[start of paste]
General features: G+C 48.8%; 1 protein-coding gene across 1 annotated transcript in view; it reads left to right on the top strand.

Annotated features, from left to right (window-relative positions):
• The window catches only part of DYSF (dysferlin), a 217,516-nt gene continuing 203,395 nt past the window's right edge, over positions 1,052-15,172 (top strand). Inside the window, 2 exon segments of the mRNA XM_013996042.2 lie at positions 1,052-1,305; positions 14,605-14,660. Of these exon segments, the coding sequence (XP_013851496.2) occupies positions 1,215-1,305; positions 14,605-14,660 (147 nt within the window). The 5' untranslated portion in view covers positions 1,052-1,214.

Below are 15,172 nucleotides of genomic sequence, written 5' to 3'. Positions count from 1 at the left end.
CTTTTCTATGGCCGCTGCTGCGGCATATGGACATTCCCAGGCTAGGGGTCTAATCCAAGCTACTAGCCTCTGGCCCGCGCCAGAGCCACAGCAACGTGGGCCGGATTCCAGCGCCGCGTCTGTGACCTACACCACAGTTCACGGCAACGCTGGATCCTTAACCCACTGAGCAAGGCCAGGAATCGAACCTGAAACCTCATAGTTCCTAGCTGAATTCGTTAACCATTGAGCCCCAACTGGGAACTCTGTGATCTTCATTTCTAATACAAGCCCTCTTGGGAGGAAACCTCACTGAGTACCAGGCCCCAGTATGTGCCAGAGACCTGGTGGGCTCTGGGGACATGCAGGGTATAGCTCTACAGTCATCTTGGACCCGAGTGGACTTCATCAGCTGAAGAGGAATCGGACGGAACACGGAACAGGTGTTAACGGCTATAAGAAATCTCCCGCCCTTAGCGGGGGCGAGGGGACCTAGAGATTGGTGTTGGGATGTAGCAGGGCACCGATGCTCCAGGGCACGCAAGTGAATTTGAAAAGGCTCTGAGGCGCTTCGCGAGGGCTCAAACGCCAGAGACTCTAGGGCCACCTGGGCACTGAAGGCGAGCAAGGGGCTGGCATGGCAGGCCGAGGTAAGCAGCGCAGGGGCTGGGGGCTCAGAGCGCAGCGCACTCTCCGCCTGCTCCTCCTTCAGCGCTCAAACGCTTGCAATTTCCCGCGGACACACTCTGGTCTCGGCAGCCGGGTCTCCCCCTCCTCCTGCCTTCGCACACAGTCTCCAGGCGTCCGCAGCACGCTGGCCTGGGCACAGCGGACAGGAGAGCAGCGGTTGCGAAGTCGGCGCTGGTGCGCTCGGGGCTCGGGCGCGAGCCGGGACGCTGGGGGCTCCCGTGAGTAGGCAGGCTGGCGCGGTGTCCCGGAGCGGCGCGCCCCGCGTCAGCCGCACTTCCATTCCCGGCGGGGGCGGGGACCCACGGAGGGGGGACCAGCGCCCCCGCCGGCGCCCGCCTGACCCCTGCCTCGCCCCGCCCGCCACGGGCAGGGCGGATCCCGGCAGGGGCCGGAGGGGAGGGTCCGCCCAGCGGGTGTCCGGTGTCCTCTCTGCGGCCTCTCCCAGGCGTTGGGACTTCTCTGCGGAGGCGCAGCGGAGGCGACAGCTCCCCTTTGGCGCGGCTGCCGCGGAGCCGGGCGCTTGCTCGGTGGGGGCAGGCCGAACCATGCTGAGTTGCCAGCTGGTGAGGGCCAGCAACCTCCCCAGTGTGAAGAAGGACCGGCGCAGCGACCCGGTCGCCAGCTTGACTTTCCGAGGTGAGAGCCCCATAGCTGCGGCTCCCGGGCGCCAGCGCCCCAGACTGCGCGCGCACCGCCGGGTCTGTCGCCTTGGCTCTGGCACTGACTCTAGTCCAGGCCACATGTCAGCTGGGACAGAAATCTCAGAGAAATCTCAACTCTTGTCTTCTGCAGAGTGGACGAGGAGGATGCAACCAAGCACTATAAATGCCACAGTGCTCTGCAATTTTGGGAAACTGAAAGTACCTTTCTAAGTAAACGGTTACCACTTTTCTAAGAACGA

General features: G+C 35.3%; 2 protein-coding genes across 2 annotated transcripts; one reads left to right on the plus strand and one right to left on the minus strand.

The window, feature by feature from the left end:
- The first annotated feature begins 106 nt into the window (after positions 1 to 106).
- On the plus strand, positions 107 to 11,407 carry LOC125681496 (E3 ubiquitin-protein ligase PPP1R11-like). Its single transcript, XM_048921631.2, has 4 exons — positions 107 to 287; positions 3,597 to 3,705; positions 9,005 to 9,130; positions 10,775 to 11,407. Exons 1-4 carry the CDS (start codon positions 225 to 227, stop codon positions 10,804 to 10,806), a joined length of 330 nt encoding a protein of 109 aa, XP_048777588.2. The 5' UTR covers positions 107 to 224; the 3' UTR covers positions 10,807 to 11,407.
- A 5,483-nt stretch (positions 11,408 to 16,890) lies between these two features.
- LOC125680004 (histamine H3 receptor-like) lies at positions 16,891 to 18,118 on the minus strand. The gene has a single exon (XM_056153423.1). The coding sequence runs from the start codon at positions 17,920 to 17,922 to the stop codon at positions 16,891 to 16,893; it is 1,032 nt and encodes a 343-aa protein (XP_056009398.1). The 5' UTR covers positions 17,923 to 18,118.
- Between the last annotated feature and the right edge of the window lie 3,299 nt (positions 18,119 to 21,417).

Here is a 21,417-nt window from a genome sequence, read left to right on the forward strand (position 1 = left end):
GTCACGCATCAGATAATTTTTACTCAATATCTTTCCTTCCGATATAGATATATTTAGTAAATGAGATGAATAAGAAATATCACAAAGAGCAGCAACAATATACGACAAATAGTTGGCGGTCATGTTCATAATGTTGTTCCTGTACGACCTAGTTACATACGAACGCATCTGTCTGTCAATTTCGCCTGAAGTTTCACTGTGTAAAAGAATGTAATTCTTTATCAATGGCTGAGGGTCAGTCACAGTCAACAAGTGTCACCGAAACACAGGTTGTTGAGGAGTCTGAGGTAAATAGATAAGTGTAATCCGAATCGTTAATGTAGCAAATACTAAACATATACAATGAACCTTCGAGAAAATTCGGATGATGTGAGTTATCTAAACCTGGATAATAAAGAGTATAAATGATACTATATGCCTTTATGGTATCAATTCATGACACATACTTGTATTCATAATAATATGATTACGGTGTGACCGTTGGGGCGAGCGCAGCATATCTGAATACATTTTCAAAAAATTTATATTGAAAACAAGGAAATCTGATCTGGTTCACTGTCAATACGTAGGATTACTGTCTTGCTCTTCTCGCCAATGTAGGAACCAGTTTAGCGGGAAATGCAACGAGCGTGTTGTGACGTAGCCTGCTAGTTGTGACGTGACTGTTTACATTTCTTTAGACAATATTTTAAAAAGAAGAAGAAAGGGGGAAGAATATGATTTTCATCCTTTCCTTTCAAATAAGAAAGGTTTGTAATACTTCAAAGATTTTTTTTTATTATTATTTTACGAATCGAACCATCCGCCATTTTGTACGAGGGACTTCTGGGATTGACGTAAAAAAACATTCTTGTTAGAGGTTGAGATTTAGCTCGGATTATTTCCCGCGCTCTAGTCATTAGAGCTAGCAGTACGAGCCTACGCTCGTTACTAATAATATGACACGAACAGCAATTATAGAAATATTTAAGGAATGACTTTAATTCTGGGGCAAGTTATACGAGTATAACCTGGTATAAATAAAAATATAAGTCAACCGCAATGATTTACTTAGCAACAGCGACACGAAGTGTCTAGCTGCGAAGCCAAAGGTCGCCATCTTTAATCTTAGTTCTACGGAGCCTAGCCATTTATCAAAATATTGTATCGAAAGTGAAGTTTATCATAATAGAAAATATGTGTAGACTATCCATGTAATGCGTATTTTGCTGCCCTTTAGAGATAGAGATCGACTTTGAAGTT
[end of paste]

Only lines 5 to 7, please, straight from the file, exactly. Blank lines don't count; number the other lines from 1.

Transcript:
CTTTTCTATGGCCGCTGCTGCGGCATATGGACATTCCCAGGCTAGGGGTCTAATCCAAGCTACTAGCCTCTGGCCCGCGCCAGAGCCACAGCAACGTGGGCCGGATTCCAGCGCCGCGTCTGTGACCTACACCACAGTTCACGGCAACGCTGGATCCTTAACCCACTGAGCAAGGCCAGGAATCGAACCTGAAACCTCATAGTTCCTAGCTGAATTCGTTAACCATTGAGCCCCAACTGGGAACTCTGTGATCTTCATTTCTAATACAAGCCCTCTTGGGAGGAAACCTCACTGAGTACCAGGCCCCAGTATGTGCCAGAGACCTGGTGGGCTCTGGGGACATGCAGGGTATAGCTCTACAGTCATCTTGGACCCGAGTGGACTTCATCAGCTGAAGAGGAATCGGACGGAACACGGAACAGGTGTTAACGGCTATAAGAAATCTCCCGCCCTTAGCGGGGGCGAGGGGACCTAGAGATTGGTGTTGGGATGTAGCAGGGCACCGATGCTCCAGGGCACGCAAGTGAATTTGAAAAGGCTCTGAGGCGCTTCGCGAGGGCTCAAACGCCAGAGACTCTAGGGCCACCTGGGCACTGAAGGCGAGCAAGGGGCTGGCATGGCAGGCCGAGGTAAGCAGCGCAGGGGCTGGGGGCTCAGAGCGCAGCGCACTCTCCGCCTGCTCCTCCTTCAGCGCTCAAACGCTTGCAATTTCCCGCGGACACACTCTGGTCTCGGCAGCCGGGTCTCCCCCTCCTCCTGCCTTCGCACACAGTCTCCAGGCGTCCGCAGCACGCTGGCCTGGGCACAGCGGACAGGAGAGCAGCGGTTGCGAAGTCGGCGCTGGTGCGCTCGGGGCTCGGGCGCGAGCCGGGACGCTGGGGGCTCCCGTGAGTAGGCAGGCTGGCGCGGTGTCCCGGAGCGGCGCGCCCCGCGTCAGCCGCACTTCCATTCCCGGCGGGGGCGGGGACCCACGGAGGGGGGACCAGCGCCCCCGCCGGCGCCCGCCTGACCCCTGCCTCGCCCCGCCCGCCACGGGCAGGGCGGATCCCGGCAGGGGCCGGAGGGGAGGGTCCGCCCAGCGGGTGTCCGGTGTCCTCTCTGCGGCCTCTCCCAGGCGTTGGGACTTCTCTGCGGAGGCGCAGCGGAGGCGACAGCTCCCCTTTGGCGCGGCTGCCGCGGAGCCGGGCGCTTGCTCGGTGGGGGCAGGCCGAACCATGCTGAGTTGCCAGCTGGTGAGGGCCAGCAACCTCCCCAGTGTGAAGAAGGACCGGCGCAGCGACCCGGTCGCCAGCTTGACTTTCCGAGGTGAGAGCCCCATAGCTGCGGCTCCCGGGCGCCAGCGCCCCAGACTGCGCGCGCACCGCCGGGTCTGTCGCCTTGGCTCTGGCACTGACTCTAGTCCAGGCCACATGTCAGCTGGGACAGAAATCTCAGAGAAATCTCAACTCTTGTCTTCTGCAGAGTGGACGAGGAGGATGCAACCAAGCACTATAAATGCCACAGTGCTCTGCAATTTTGGGAAACTGAAAGTACCTTTCTAAGTAAACGGTTACCACTTTTCTAAGAACGA

General features: G+C 35.3%; 2 protein-coding genes across 2 annotated transcripts; one reads left to right on the plus strand and one right to left on the minus strand.

The window, feature by feature from the left end: